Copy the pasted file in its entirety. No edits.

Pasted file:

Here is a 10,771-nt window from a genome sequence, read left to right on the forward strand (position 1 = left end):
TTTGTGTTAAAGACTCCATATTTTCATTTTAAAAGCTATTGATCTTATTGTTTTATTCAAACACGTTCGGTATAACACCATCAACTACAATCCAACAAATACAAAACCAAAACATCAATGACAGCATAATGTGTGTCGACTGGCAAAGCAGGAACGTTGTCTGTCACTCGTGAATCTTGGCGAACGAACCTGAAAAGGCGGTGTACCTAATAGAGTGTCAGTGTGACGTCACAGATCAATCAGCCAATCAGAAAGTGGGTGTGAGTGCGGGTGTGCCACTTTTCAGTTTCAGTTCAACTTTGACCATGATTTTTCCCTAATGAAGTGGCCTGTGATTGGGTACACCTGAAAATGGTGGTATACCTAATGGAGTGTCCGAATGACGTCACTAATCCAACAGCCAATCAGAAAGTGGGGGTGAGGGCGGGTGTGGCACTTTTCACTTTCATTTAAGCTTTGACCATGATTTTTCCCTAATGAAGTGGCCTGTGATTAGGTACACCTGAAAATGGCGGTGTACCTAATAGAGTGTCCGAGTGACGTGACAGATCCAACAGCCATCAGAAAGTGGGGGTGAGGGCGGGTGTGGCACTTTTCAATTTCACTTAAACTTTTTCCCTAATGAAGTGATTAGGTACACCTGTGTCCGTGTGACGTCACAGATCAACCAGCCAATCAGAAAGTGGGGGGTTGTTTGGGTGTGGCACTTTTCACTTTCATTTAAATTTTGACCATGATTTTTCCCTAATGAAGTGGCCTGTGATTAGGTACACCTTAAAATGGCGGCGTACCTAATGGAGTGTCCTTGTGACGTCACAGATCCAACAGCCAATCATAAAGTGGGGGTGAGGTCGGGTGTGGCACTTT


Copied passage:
Here is a 10,771-nt window from a genome sequence, read left to right on the forward strand (position 1 = left end):
TTTGTGTTAAAGACTCCATATTTTCATTTTAAAAGCTATTGATCTTATTGTTTTATTCAAACACGTTCGGTATAACACCATCAACTACAATCCAACAAATACAAAACCAAAACATCAATGACAGCATAATGTGTGTCGACTGGCAAAGCAGGAACGTTGTCTGTCACTCGTGAATCTTGGCGAACGAACCTGAAAAGGCGGTGTACCTAATAGAGTGTCAGTGTGACGTCACAGATCAATCAGCCAATCAGAAAGTGGGTGTGAGTGCGGGTGTGCCACTTTTCAGTTTCAGTTCAACTTTGACCATGATTTTTCCCTAATGAAGTGGCCTGTGATTGGGTACACCTGAAAATGGTGGTATACCTAATGGAGTGTCCGAATGACGTCACTAATCCAACAGCCAATCAGAAAGTGGGGGTGAGGGCGGGTGTGGCACTTTTCACTTTCATTTAAGCTTTGACCATGATTTTTCCCTAATGAAGTGGCCTGTGATTAGGTACACCTGAAAATGGCGGTGTACCTAATAGAGTGTCCGAGTGACGTGACAGATCCAACAGCCATCAGAAAGTGGGGGTGAGGGCGGGTGTGGCACTTTTCAATTTCACTTAAACTTTTTCCCTAATGAAGTGATTAGGTACACCTGTGTCCGTGTGACGTCACAGATCAACCAGCCAATCAGAAAGTGGGGGGTTGTTTGGGTGTGGCACTTTTCACTTTCATTTAAATTTTGACCATGATTTTTCCCTAATGAAGTGGCCTGTGATTAGGTACACCTTAAAATGGCGGCGTACCTAATGGAGTGTCCTTGTGACGTCACAGATCCAACAGCCAATCATAAAGTGGGGGTGAGGTCGGGTGTGGCACTTT